On April 18, Kristyn Clarke of PopCultureMadness.com conducted an interview with SEVENDUST bassist Vince Hornsby prior to the group’s concert at Electric Factory in Philadelphia, Pennsylvania. You can now watch the chat below.
SEVENDUST‘s ninth studio album, “Black Out The Sun”, sold 27,000 copies in the United States in its first week of release to land at position No. 18 on The Billboard 200 chart. The CD, which arrived in stores on March 26 via the band’s 7Bros. Records in conjunction with ADA Label Services, was recorded at Architekt Music studios in Butler, New Jersey with engineer Mike Ferretti.
SEVENDUST‘s previous album, 2010’s “Cold Day Memory”, sold around 27,000 copies in the United States in its first week of release to enter the chat at No. 12.
The band’s 2008 effort, “Chapter VII: Hope and Sorrow”, opened with 25,000 units to land at No. 19.
In a recent interview with Revolver magazine, SEVENDUST guitarist John Connolly stated about “Black Out The Sun”: “It has a totally different vibe about it. It’s darker, but with a little bit of hope. There’s always that light at the end of the tunnel. When I listen to it, it’s almost like a greatest-hits record of songs you’ve never heard before. There’s an album that every one of those songs could potentially live on. There’s some stuff that sounds like it might belong on ‘Home’, some that sounds like ‘Seasons’. Then there are some ‘Alpha’ moments as well.”
Added SEVENDUST guitarist Clint Lowery: “We didn’t over-think the record. It has a spontaneous feel. It has the spirit of our older records, but it’s evolved as well. If you’re already a fan, it caters to the elements you’ve always liked. We’re proud of this album.”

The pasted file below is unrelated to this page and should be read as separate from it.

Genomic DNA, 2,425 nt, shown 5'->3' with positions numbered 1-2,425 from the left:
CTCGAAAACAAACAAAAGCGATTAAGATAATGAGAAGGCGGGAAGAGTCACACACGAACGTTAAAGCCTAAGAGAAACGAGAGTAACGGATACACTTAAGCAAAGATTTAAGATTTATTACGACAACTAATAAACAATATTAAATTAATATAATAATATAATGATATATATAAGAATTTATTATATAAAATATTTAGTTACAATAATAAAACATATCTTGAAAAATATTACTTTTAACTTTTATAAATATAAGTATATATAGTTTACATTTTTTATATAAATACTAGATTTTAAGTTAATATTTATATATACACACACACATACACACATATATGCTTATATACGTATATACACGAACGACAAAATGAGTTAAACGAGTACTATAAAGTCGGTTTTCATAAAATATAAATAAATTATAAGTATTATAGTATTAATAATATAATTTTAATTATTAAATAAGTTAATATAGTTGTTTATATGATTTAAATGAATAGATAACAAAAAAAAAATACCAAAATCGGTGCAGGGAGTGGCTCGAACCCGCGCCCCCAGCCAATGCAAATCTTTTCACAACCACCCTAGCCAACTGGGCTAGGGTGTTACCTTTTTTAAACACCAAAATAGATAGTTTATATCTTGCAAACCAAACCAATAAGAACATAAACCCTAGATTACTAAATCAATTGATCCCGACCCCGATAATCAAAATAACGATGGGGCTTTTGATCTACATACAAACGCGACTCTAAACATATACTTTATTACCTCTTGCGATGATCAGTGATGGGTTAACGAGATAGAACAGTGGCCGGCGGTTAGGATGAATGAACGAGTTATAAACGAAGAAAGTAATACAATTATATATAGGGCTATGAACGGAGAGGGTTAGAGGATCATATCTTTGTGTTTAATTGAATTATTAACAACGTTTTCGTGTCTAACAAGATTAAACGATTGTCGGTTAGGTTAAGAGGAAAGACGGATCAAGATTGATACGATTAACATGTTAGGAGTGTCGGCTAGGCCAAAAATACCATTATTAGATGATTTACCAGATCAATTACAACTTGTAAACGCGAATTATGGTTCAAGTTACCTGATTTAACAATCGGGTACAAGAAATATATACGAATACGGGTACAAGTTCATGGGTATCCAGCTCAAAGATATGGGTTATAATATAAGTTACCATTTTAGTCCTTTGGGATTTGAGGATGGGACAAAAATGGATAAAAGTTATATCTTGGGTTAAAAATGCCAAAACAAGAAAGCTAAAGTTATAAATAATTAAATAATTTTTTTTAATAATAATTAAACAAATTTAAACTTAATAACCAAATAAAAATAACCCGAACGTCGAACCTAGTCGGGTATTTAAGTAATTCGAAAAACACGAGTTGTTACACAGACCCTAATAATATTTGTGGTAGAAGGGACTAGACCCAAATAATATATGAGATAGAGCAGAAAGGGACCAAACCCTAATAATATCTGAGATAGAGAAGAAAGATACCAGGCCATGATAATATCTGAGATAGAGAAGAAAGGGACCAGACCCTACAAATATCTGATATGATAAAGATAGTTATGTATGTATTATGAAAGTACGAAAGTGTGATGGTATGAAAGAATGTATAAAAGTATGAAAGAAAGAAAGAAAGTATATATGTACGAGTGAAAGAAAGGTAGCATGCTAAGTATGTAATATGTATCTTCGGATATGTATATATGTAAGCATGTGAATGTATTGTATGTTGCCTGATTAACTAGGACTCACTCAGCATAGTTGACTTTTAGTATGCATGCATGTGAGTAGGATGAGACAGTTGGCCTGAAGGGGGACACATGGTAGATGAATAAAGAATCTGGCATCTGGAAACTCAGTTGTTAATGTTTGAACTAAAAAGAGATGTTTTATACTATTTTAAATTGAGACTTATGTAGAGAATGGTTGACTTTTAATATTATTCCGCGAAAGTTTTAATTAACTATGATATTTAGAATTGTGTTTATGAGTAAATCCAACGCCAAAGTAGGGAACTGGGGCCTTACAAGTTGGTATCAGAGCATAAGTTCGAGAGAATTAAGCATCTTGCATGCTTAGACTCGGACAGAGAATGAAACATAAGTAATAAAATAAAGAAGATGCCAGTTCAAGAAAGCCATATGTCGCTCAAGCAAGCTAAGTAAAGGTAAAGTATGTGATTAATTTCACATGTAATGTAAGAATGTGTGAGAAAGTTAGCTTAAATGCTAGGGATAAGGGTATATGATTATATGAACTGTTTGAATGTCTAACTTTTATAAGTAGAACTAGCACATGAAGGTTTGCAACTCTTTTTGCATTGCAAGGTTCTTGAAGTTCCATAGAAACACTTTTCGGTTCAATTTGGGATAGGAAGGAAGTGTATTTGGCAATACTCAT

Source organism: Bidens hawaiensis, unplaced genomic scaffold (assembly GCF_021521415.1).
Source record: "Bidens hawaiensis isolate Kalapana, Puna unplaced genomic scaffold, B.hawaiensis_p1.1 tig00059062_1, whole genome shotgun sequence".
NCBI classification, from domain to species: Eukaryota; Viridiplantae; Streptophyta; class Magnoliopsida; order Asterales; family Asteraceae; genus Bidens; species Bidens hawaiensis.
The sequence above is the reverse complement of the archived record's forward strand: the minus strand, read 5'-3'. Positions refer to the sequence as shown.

Asked about the songwriting approach for the CD, Lowery said: “It usually comes from an idea or a riff that John or I start. It’s us coming up with beats and constructing the skeletal idea of the song from there. Then we’d get the band together to play it with everyone. By that point we’d start arranging it, and vocals are the last thing.”
Added Connolly: “There was definitely no shortage of ideas. For this record, we had a writing area behind the live drums in the studio. Whenever someone was in the studio working on parts, any number of us would gather in this writing station and map things out right there on the spot. This was one of those albums where on Monday ‘Decay’ didn’t exist and by the end of Tuesday night, it was there.”